For many horse owners the late winter months can be a worrying time as horses lose condition and, in some yards, turn out becomes limited.

Natural feeding

The majority of horses do very well on ad-lib, good quality forage, with supplementation from a balancer (eg Gain Opticare Balancer,) or a good quality trace element and vitamin supplement (Harbro One Scoop).

Check that any balancer you use contains high quality protein sources, such as Hipro Soya or linseed along with Lysine etc. Generally, protein provision from conserved forages is poor and the balancer provides the protein etc that is missing from the forage.

Horses in the wild eat for 17 hours a day and have adapted as ‘trickle feeders’, so this method of feeding is natural for the horse. It also keeps the gut healthy and reduces the likelihood of stereotypies (stable vices) in stable-bound horses.

If you are feeding something like One Scoop you may also wish to provide a quality protein source via linseed meal or full fat soya, depending on condition. Generally, 100g per 100kg body weight is a good starting point.

Keeping warm

Some horses struggle to maintain condition over the winter so take a step back and assess your horse’s condition once a week.

Use a weigh tape to ensure that you notice any changes early on. Make sure that your horse is warm enough as they use a significant amount of energy keeping warm and an extra rug may cost less than the extra feed required to regain condition lost.

Also assess the amount and quality of forage the horse is getting and increase/improve it if possible. Include bagged chaff products in this assessment (eg Graze-on, conditioning chops, alfalfa etc). The hind gut fermentation required to digest these feeds produces heat and can be likened to internal central heating!

More energy is provided to the horse by improving his forage intake and also by warming him up from the inside. Once you have ruled out these things, it may be time to consider ‘traditional’ conditioning feeds.

Conditioning feeds

One of the easiest ways to improve condition is feeding a good quality conditioning cube, either at the recommended rate or alongside a balancer/supplement if fed at less than the recommended rate.

This takes away the guess work and proves very effective. Ensure the product has a high fibre and oil level. The addition of cereals for promoting or maintaining condition should be done with great care and only if you are still working your horse hard over the winter.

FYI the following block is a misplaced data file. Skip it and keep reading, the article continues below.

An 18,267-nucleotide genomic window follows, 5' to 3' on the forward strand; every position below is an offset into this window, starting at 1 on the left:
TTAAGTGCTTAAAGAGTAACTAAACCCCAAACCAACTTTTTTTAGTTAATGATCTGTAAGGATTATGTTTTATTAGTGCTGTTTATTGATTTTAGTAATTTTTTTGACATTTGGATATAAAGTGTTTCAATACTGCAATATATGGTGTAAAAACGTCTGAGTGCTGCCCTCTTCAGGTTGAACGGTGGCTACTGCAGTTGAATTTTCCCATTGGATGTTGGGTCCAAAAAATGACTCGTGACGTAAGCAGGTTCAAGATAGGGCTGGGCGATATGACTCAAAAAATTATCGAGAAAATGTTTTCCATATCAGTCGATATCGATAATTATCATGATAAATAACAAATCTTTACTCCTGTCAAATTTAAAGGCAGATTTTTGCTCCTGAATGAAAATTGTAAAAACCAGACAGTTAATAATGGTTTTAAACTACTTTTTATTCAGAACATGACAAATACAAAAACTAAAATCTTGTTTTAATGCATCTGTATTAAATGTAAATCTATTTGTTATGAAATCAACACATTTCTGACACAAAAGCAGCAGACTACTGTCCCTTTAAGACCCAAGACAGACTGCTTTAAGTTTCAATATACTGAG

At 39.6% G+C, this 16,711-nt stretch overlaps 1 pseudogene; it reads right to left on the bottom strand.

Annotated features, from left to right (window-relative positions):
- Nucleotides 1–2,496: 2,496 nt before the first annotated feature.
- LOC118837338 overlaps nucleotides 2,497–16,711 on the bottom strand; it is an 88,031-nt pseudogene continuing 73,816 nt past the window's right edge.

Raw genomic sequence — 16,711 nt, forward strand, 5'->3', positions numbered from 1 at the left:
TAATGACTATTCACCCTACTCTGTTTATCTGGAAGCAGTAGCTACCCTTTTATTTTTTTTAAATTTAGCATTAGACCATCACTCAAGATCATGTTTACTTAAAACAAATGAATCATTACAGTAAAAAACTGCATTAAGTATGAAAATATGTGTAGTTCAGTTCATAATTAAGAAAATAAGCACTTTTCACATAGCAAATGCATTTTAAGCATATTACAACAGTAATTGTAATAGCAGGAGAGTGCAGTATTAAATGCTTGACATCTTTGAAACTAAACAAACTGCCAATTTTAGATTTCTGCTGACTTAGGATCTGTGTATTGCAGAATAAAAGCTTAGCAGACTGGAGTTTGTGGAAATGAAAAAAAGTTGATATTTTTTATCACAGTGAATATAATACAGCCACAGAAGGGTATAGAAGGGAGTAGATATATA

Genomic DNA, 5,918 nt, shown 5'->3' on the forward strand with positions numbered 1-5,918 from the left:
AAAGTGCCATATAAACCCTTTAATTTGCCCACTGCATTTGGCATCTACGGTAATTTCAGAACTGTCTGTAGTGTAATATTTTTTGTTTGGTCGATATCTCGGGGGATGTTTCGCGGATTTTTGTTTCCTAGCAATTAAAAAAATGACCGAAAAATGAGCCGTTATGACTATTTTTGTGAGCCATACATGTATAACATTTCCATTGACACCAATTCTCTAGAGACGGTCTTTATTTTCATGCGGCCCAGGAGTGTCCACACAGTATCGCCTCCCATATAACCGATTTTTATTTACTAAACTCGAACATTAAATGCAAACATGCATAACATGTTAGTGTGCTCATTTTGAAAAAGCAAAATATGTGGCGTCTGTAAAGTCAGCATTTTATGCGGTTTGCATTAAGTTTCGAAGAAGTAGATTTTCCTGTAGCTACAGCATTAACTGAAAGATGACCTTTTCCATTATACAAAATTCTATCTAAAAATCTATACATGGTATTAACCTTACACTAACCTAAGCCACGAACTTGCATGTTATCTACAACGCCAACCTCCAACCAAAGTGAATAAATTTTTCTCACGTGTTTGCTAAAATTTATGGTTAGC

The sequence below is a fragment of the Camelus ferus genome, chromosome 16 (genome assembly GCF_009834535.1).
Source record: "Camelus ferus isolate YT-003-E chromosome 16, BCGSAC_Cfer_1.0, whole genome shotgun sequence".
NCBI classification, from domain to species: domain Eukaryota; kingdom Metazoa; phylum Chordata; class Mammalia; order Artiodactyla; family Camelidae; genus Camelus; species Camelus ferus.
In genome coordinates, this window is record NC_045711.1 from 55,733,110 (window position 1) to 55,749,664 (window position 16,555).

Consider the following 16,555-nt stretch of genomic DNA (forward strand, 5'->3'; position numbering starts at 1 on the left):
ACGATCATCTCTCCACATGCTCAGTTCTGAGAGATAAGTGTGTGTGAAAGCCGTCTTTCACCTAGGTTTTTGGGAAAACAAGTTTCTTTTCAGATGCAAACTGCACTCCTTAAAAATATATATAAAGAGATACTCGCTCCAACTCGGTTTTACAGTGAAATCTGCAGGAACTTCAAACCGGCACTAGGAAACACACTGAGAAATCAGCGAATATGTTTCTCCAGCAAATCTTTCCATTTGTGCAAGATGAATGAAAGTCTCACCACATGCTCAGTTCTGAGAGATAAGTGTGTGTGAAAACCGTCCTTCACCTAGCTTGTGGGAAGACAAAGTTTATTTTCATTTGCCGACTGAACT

Alternatively, oil is an excellent, non-heating, conditioning feed. For conditioning purposes 30-100ml/day is normally adequate (although it can be fed at up to 300ml/day).

Extra vitamin E may be required and current recommendations are to add an additional 100iu of vitamin E for every 100ml of added oil. A recent study showed that 40% of all colics were due to a sudden change in diet.

Remember that feed should be introduced/increased slowly to avoid problems.


Airborne dust and spores pose a real problem, so if in any doubt soak hay.

Products such as respiratory licks contain eucalyptus and aniseed to help clear the airways and also provide a tasty lick to help ease boredom.

Ammonia build-up can be a real problem so don’t shut up horses in an airtight stable if it is cold; add another rug instead. Disinfection is vital, use a dry powder disinfectant that actually binds ammonia (eg Biosuper).


Horses tend to reduce their water intake as temperatures fall and this can increase the risk of impaction and colic.

Make sure ice is broken on field troughs, a football placed in the trough can help prevent refreezing. Add some hot water to stable buckets to encourage intake and perhaps reduce the risk of buckets freezing-over in the middle of the night.

Also, if you don’t already do it then wet feeds can also help with hydration. It is amazing how much water a chop will hold.

Attention to even some of the above suggestions can make winter a happier time for all concerned and let’s face it, there is nothing quite like a hack on a crisp, winter’s morning to put a smile on your face!